These Baby Bok Choi are just so pretty! They would be great just chopped, steamed, and topped with toasted sesame oil, butter, salt, or vinaigrette. The leaves from your radishes this week would also accompany them well in a stir fry. The snow peas would be nice in there as well, if you can resist eating them raw!

The sage is included this week to accompany the butternut squashes – they are good partners.

There are so many interesting things to be done with butternut squashes. And yet, they need very little treatment to be enjoyed. They are naturally sweet, and easy to bake and enjoy with butter and nothing else. They can be curried, made sweet, or savory. I think they make better pumpkin pie than most pumpkins these days – your Thanksgiving guests will never know the difference. However, since we still have time before Thanksgiving – you might try this WOW pizza recipe from Alice Waters’ Chez Panisse Vegetables:

Butternut Squash Pizza
1 butternut squash ¼ cup grated mozzarella cheese
Olive oil ¼ cup grated gruyere cheese
Salt and pepper 12 springs of parsley
2 cloves of garlic 20 sage leaves
½ lemon pizza dough for one pizza

Preheat an oven to 400.
Slice off the top of the squash ½ inch under the stem, and slice just enough of the bottom to remove the flower stem; be careful not to cut into the seed cavity. Split the squash in half crosswise just above the bulge. Stand each half end up and carefully cut away all the skin. Cut each portion in half lengthwise and scoop out the seed and fiber from the lower half. Cut the quarters into ¼ inch slices. The upper portions will yield half moon slices, and the lower sections elongated C shapes.
Brush the slices with olive oil, season with salt and pepper, and arrange them in one layer on a baking sheet. Roast for 30-60 minutes, checking from time to time (roasting time varies according to moisture content and density of the squash). It is done when lightly browned and tender to touch.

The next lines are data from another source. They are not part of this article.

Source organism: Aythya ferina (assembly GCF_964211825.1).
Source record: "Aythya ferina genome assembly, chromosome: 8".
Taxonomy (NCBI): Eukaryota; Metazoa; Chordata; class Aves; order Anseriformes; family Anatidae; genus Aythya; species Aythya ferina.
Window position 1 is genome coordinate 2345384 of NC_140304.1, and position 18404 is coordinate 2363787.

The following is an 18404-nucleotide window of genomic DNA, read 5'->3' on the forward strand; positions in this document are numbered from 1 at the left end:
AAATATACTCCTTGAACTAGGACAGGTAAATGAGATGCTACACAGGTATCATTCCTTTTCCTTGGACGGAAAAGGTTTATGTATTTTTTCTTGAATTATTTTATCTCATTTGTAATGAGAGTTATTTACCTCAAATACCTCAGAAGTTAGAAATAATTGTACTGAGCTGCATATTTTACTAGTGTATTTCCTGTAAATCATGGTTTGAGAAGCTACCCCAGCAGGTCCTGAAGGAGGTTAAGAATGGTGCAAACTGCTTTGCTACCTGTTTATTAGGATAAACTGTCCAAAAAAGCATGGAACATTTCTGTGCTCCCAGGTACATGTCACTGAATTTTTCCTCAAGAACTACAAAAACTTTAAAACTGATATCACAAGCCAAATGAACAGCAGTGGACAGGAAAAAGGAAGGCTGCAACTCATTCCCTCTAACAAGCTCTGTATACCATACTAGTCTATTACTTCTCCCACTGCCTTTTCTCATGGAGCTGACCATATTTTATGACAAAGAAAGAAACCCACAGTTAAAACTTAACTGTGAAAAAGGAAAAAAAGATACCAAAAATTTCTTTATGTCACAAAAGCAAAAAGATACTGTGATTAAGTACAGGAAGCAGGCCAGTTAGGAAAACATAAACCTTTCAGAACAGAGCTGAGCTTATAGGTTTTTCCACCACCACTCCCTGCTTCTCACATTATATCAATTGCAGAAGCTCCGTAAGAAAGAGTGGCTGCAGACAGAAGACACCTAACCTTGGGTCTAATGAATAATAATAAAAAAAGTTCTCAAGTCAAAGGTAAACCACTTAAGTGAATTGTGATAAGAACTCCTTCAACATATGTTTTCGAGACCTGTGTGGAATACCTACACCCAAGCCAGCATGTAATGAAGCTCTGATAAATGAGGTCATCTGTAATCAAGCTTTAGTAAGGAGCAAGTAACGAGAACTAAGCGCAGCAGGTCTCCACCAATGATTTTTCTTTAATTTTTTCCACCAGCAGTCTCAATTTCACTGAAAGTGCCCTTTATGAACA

Meanwhile, peel and chop fine the garlic and add to about ¼ cup olive oil. When the squash slices are done, remove from the oven. If you’ve got one, put a pizza stone in the oven and boost the heat to 450 to 500. (Do not put a regular pizza sheet in a hot oven!)
Roll out a circle of pizza dough, brush with the olive oil and garlic, and sprinkle evenly with the mozzarella and Gruyere. Arrange the slices of cooked squash over the cheese. Bake the pizza for about 10 minutes, until the crust is browned and the cheese melted.
While the pizza is baking, chop the parsley leaves. Fry the sage leaves briefly in hot olive oil, then drain them on an absorbent towel. When the pizza is done, garnish with sage leaves, chopped parsley, and a squeeze of lemon.
This is a very rich pizza, and is best served in small portions, as an appetizer.

For next week, sweet potatoes, and green tomato pie!

Thanks for sharing our harvest.

Your gardeners,
Paul, Coree, and Lulah

“Gardening is civil and social, but it wants the vigor and freedom of the forest and the outlaw.”